What will the Government target to raise taxes in next month’s budget?
While income tax is unlikely to rise, the Government may target pensions, USC, DIRT and capital gains tax
There’s no avoiding it. On October 15th, Minister for Finance Michael Noonan will deliver yet another austerity budget. It will be the seventh budget since 2007 with a common theme – falling social welfare payments and rising taxes.
While most people might be saying “enough” by now, the Government has to make further cuts if it is to stay on course with its adjustment of up to €3.1 billion. So how might it be done?
The Government has stressed that no income tax hikes are on the agenda. However, Anne Bolster, tax director with PricewaterhouseCoopers (PwC), says it is possible that an increase in the Universal Social Charge (USC) might be on the way for PAYE employees earning more than €100,000. A surcharge of 3 per cent already applies to self-employed people earning above this level. As such, Bolster notes, such a move would be perceived to be equitable.
Tax on unearned income
Another way of ensuring parity between those who are self-employed and those who are in the PAYE sector is to broaden the applicability of PRSI on unearned income.
Self-employed people have already been paying this, but from January 1st, 2014, it’s possible that everyone will have to pay tax on so-called passive income – which includes rental income, investment income, dividends and interest on deposits and savings.
“It would follow through that introducing PRSI for employees on other income would seem to be fairly fair,” says Bolster, although she adds that a “big question” would be how the tax might be implemented, given that PAYE employees typically – unless they own an investment property – do not file annual tax returns.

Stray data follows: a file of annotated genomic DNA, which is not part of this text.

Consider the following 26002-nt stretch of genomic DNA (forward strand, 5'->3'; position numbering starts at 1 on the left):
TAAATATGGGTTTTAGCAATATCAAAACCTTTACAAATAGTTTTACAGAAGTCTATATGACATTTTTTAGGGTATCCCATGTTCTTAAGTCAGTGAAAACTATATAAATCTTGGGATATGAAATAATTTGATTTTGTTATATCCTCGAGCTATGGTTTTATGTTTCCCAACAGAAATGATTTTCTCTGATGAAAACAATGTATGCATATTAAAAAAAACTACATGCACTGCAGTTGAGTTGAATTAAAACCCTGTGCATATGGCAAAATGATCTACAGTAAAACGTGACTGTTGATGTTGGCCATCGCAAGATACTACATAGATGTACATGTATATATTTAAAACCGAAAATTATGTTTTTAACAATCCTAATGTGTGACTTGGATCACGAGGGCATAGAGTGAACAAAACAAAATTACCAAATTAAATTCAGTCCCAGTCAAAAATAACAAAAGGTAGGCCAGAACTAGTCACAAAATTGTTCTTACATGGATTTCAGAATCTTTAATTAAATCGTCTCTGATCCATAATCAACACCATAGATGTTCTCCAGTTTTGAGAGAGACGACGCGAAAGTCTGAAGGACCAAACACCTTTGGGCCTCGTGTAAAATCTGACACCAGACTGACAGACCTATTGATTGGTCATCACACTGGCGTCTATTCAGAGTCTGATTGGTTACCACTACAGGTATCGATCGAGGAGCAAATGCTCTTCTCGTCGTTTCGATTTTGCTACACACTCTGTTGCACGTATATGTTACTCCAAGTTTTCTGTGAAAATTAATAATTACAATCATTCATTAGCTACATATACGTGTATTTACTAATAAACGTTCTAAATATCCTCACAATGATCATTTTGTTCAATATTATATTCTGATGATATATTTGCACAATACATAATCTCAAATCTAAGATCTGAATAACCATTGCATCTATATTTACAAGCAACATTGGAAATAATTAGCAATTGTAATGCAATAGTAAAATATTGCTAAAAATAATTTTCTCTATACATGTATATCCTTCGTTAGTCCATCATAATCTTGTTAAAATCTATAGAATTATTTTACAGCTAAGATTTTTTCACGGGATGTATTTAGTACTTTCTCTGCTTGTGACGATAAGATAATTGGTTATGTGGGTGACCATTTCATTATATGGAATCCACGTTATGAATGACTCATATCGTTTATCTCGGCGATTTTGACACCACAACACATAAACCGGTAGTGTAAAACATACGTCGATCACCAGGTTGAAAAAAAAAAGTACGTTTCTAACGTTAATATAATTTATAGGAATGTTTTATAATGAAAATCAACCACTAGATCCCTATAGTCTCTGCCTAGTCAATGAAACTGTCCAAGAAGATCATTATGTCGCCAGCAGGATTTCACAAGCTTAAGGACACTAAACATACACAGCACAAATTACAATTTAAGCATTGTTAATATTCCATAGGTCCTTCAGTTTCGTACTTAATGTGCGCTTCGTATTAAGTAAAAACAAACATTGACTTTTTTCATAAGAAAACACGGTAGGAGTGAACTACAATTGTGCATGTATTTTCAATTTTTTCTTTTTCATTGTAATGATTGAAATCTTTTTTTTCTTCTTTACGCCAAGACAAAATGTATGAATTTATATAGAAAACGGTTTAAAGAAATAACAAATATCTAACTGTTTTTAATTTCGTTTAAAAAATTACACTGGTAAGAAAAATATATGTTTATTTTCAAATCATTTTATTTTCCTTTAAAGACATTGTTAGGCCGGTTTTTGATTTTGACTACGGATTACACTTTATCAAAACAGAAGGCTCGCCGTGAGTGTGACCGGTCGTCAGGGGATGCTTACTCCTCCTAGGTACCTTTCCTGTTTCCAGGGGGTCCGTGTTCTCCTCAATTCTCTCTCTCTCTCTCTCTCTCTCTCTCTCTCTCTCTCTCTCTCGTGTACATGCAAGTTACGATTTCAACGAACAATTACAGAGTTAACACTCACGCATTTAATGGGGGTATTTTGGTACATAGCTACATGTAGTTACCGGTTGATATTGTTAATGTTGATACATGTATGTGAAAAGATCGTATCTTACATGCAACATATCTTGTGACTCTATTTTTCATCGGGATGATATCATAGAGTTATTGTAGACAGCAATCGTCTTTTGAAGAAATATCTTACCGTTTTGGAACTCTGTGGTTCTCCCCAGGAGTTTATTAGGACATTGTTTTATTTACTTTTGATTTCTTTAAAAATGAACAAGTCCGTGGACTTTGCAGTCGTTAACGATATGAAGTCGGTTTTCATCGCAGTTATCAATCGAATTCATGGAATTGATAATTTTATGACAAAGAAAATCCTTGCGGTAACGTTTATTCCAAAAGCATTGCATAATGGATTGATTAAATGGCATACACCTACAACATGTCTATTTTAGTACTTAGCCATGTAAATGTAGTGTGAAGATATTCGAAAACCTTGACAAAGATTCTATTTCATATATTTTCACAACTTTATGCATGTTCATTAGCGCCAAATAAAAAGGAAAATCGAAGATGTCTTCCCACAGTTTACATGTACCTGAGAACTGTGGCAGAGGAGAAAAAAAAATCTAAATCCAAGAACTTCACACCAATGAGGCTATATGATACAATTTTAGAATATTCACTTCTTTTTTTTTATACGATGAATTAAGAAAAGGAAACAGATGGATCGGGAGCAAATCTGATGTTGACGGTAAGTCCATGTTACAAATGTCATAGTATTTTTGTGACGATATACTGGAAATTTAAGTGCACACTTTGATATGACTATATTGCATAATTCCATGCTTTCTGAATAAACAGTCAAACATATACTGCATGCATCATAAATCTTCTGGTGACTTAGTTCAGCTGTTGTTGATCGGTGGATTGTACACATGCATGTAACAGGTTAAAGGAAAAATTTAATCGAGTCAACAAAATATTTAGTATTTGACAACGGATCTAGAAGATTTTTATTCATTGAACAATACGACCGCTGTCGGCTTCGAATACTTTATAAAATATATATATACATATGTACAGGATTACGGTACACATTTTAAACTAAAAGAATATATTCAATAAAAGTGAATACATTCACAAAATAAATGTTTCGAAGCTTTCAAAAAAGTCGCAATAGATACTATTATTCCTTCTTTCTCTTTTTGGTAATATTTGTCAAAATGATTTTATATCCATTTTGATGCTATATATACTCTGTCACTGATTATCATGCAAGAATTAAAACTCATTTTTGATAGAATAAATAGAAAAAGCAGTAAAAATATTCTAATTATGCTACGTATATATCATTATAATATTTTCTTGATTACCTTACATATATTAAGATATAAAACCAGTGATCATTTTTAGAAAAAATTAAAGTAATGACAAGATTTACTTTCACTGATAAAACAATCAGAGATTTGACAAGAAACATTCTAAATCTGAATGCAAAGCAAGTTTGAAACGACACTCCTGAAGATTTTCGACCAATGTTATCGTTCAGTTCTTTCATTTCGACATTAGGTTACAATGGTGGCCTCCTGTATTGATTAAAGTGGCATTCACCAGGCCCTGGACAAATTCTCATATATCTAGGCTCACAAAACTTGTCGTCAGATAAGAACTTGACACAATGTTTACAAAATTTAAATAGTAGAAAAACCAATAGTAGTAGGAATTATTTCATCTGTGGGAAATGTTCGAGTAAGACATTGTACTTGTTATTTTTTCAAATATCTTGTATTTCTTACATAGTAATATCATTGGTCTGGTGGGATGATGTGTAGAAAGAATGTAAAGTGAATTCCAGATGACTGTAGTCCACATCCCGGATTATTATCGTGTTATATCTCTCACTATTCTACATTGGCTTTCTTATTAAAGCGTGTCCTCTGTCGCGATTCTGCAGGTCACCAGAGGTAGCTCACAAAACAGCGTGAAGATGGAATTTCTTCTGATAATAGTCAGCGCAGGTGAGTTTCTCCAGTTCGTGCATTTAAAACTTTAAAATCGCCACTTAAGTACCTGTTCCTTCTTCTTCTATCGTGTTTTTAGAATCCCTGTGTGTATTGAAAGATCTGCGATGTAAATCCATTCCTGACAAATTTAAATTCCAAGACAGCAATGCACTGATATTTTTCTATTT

On the topic of PRSI, it might also be the case that the rate will be increased to 6 per cent for self-employed people, in return for better social welfare benefits.
It was only introduced this year, but it was done so at a rate – 0.18 per cent – lower than that originally envisioned. So is there scope for an increase?
Padraig Cronin, tax partner with Deloitte, thinks so, but adds that it’s unlikely to come this year.
“It would be very easy to move it up,” he says, but adds that he doesn’t think the timing is right for an adjustment in the short-term.
“When higher rate income taxes are back down at 40 per cent, you could counter it by increasing property taxes.”
In any case, it will feel like the rate has increased next year given that it will be the first year that people have to pay the tax at the full rate.
Tax on deposit interest has moved upwards steadily in recent years and, if the aforementioned application of PRSI on unearned income comes to pass, DIRT could be pushed up to 37 per cent.
So there could be an opportunity to pay your DIRT now – ahead of any budget changes.
KBC for example offers an interest upfront account, whereby interest is paid 16 days after you set up the account.
The account is currently paying an AER of 2.35 per cent, and deposits between €3,000 and €1.5 million are accepted.
It’s already been increased by 65 per cent since 2009, but tax experts say there is scope to push up the rate of capital acquisitions tax (CAT) even more.
The rate currently stands at 33 per cent, but it could go higher given that the standard in the UK and on the Continent is for a higher rate.
Any potential increase in the rate will hit even harder, given that the exemption threshold has been slashed in recent budgets – down from €542,000 in 2009 to €225,000.
“Even people on modest wealth may find that they have significant exposures which could eat into family wealth,” says John Hefferenan, a tax partner at Ernst & Young.
As such, he advises that people take advantage of the small gifts exemption, which allows parents to pass on €3,000 each year tax-free to each child.
Tax on gains